Touring a Hosta Garden

Touring a Hosta Garden

One of the great benefits to being a part of a garden club is being able to see other gardens. This past weekend the Spring Hill Garden Club took a tour of a very cool garden based all around everyone’s favorite shade plant: Hostas! We visited Cornelia’s garden who is the president of the Middle Tennessee Hosta Society. Her garden is amazing. It’s full of hostas, hydrangeas, and another unique specimen from Japan: rhodea. Other plants are interspersed for variety but the almost 700 varieties of hosta take center stage in every garden. Some are in pots and others in the ground in smaller garden areas surrounded by walking paths. There is no grass to be found in the main garden and growing grass would be a challenge with the amount of shade Cornelia’s garden possesses, but her love of hostas makes it a perfect landscape for the garden. The pathways wind through her garden and offer a fantastic view of each individual garden area. Large leaf hostas like ‘Sum and Substance’ as well as many small miniatures in hypertufa containers like ‘Gosan Gold Midget’ can be found all around. With almost 700 varieties of hostas in her garden Cornelia says that she doesn’t divide them and prefers for the hostas to grow on to their full size.

She also shared a ton of interesting knowledge about hostas with our group. One of the most fascinating pieces of wisdom was how to identify hostas. I can only begin to tell you how as it is highly complicated but to identify a hosta you need to see them in flower, be able to count the veins on the leaves, the shape and color of the leaves and a few other factors. Like I said it’s highly complicated to trace a hosta back to its roots (so to speak).

She grows a number of hostas in pots including some of the large varieties. Cornelia recommended putting screening in the bottom of the pots to keep out voles and other damaging pests, then adding a layer of gravel for drainage, and lastly filling the pot with a soil level that rises above any glazing. She successfully keeps her pots outdoors year round with this method. (If you are in a zone colder than z.6 this may not work as well.)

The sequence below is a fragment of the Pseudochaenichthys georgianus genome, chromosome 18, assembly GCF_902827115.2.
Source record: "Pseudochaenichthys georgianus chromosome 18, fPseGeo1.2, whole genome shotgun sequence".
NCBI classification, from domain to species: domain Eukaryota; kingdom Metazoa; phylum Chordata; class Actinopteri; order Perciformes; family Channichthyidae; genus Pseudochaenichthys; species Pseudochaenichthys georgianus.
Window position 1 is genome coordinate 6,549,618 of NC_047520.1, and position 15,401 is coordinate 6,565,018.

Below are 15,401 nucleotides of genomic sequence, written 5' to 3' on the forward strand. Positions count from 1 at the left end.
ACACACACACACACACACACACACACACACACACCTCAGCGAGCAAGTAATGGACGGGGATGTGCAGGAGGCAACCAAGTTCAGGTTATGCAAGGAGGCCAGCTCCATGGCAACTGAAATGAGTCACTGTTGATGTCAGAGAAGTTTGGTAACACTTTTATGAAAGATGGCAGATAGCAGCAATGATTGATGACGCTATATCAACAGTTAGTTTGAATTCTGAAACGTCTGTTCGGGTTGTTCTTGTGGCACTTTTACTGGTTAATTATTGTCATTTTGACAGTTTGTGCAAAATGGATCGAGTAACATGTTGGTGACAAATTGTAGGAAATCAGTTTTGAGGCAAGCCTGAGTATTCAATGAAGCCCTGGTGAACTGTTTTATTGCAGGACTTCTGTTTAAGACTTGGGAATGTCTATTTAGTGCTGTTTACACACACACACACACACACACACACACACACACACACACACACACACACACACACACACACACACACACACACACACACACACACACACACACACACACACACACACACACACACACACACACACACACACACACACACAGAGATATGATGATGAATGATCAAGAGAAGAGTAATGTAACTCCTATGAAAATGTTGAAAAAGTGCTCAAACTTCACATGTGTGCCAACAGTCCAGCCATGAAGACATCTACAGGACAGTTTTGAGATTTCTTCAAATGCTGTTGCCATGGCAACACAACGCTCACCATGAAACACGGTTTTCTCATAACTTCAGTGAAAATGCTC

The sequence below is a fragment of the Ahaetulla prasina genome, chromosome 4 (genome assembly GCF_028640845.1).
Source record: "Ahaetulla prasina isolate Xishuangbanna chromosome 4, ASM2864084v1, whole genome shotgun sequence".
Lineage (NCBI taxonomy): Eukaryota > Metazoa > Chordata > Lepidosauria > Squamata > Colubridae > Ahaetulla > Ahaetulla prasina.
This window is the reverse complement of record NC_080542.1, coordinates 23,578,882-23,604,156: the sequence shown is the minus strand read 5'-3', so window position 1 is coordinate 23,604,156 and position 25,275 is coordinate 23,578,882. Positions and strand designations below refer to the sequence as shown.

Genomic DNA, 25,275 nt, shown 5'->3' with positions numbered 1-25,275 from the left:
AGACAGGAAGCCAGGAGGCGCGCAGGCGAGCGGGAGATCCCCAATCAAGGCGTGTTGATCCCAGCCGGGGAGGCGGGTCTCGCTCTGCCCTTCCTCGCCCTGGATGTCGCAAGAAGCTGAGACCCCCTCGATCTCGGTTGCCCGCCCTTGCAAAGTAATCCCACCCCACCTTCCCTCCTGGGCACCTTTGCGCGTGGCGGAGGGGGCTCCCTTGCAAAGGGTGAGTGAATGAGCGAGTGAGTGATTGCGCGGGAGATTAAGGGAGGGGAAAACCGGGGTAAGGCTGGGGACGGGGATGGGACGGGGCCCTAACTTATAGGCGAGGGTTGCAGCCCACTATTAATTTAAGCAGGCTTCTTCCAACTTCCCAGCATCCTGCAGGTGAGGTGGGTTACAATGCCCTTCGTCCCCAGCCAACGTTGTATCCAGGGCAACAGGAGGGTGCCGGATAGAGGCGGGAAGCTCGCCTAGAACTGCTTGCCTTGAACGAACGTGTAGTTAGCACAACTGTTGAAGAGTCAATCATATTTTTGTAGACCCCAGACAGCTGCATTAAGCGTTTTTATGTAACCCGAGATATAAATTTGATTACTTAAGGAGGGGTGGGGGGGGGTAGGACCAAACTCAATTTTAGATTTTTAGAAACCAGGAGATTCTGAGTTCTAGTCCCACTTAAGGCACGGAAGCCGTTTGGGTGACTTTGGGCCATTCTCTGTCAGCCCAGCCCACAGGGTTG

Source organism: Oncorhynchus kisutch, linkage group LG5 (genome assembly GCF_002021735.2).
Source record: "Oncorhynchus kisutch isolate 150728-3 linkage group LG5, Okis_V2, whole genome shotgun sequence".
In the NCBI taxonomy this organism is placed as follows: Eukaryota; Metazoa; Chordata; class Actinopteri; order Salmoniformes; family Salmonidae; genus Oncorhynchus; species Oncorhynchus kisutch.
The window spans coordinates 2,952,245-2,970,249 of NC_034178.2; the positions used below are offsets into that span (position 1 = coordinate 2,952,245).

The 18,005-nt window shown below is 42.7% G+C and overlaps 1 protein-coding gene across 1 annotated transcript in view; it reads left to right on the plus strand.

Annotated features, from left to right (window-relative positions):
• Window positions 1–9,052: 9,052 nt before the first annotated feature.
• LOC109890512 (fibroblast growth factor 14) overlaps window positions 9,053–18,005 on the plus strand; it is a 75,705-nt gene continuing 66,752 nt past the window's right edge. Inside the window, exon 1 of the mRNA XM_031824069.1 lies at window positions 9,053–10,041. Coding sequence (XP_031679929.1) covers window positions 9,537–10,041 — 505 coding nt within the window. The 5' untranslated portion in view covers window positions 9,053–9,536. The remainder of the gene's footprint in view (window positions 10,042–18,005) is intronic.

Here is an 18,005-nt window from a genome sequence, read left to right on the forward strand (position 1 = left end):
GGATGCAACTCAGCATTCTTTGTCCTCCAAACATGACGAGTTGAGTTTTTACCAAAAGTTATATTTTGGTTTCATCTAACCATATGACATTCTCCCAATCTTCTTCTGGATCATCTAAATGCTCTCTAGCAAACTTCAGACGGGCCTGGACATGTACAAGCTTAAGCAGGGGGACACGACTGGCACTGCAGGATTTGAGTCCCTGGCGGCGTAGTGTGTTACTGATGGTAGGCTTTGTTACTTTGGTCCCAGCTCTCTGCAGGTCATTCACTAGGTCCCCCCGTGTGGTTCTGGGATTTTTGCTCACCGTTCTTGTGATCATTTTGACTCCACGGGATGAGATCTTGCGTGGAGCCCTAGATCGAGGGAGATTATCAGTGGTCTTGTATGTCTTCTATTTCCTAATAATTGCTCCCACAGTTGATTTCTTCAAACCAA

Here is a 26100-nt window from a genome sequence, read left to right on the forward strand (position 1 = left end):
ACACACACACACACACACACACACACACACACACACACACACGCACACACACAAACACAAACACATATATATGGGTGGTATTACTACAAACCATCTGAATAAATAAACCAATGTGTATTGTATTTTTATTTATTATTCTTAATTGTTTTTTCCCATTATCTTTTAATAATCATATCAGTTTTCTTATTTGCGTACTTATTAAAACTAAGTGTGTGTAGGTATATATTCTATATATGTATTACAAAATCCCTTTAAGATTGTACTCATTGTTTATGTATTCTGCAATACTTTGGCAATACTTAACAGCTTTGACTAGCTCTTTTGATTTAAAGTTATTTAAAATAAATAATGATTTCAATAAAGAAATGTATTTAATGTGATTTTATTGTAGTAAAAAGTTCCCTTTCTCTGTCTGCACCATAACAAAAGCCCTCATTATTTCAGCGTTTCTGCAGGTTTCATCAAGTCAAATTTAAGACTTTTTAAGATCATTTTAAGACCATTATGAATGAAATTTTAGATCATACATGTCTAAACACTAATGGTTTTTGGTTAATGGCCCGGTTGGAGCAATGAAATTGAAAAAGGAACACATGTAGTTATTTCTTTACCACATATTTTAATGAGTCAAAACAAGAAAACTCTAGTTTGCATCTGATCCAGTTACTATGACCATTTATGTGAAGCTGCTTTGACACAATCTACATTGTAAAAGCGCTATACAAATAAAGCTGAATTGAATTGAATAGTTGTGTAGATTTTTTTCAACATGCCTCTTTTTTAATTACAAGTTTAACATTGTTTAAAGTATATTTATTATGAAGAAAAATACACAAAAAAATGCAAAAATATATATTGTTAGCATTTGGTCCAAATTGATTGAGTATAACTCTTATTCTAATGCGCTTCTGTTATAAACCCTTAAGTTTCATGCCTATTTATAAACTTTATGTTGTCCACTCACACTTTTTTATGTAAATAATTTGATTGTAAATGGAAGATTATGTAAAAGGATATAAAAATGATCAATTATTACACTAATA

The webmaster for the MTHS recommended to me to use large pine bark nuggets inside the planting holes when planting new hostas. The pine nuggets help to add drainage and provide slowly decomposing organic matter to the soil. Adding organic matter is often needed here in Tennessee due to our heavy clay soil.

Cornelia’s garden will be a featured garden for visitors from the American Hosta Society National Convention which will be in Nashville in June of 2012. In preparation for that tour she is getting all her plants into the ground this year. Next year will be a year for fertilizing (she recommended a tomato fertilizer) and growing (not planting) with 2012 being the garden’s showcase year. When it’s time for the tour she doesn’t want any plants to appear as though they were just planted. It will be one very beautiful tour!

For some more photos of her hosta garden please look below!



Dave has written since 2007. He gardens on an acre and a half where he raises his 4 children. He enjoys growing vegetables, herbs, and propagating plants. Dave has a side business growing and selling heirloom vegetables and herb plants through Blue Shed Gardens and works as a real estate agent in Spring Hill, TN.

This Post Has 10 Comments

  1. Dave, I am glad to hear you belong to a garden club, great knowledge base. I am so bad at identifying hostas. Many of them look the same to me. It must have been great to visit this type of garden.


  2. Thanks for leaving a comment and I have not tried the coreopsis Jethro Tull. Always grew the native variety, Moonbeam is the only hybrid I have tried. What a wonderful garden tour to see all the beautiful hosta.

  3. Wow! It is wonderful, is it not, being able to get together with like-minded people? What a wonderful, full-of-inspiration garden!! 🙂 Thanks for sharing.

  4. You have got a nice garden out there. I think a connection with plants means a connection with the nature itself.

  5. Love hostas, but — of course, with deer, I have to grow pulmonaria instead.

    You left a comment on My Deer Garden is Full of Flowers story where you mentioned the deer were jumping your veggie fence…here's my reply copied over….

    Dave — if deer are a problem — try WIDTH to keep them out of your veggie garden.

    If you put up a parallel obstacle (like 30" high wire edging fence) about 3 feet away from the outside of your veggie fence, then they will not want to jump between the two fences.

    Deer do not want to go where they can be trapped or if they cannot see a way out.


    BTW — I have collected nigella seeds. Drop me a note from the link on my blog and give me your address if you'd like a packet.


  6. I was hoping you'd post on this tour. I have a post prepared almost with the exact same start as my garden club recently toured a hosta garden here in Clarksville. I would've loved to have seen Cornelia's though. I so wish I was better with identifying hostas because it is really interesting to me. Her gardens are awesome and great advice for growing the hostas.

  7. I wish I had more time to belong to a Garden Club. All those tours and stuff sound fun. Her garden is a real treasure trove of some of my favorite shade loving plants. Thanks for sharing the tour with us. 🙂

  8. What a wonderful garden tour to see all the beautiful hosta.

  9. Hey Dave,

    This is just like a secret hideaway garden:) I'm sure many will enjoyed having such a fancy garden yard.

    The hosta garden should look much colorful with addition of various flowers I guess..

    Jay Chua

  10. It has been a wonderful tour. I enjoyed it very much.

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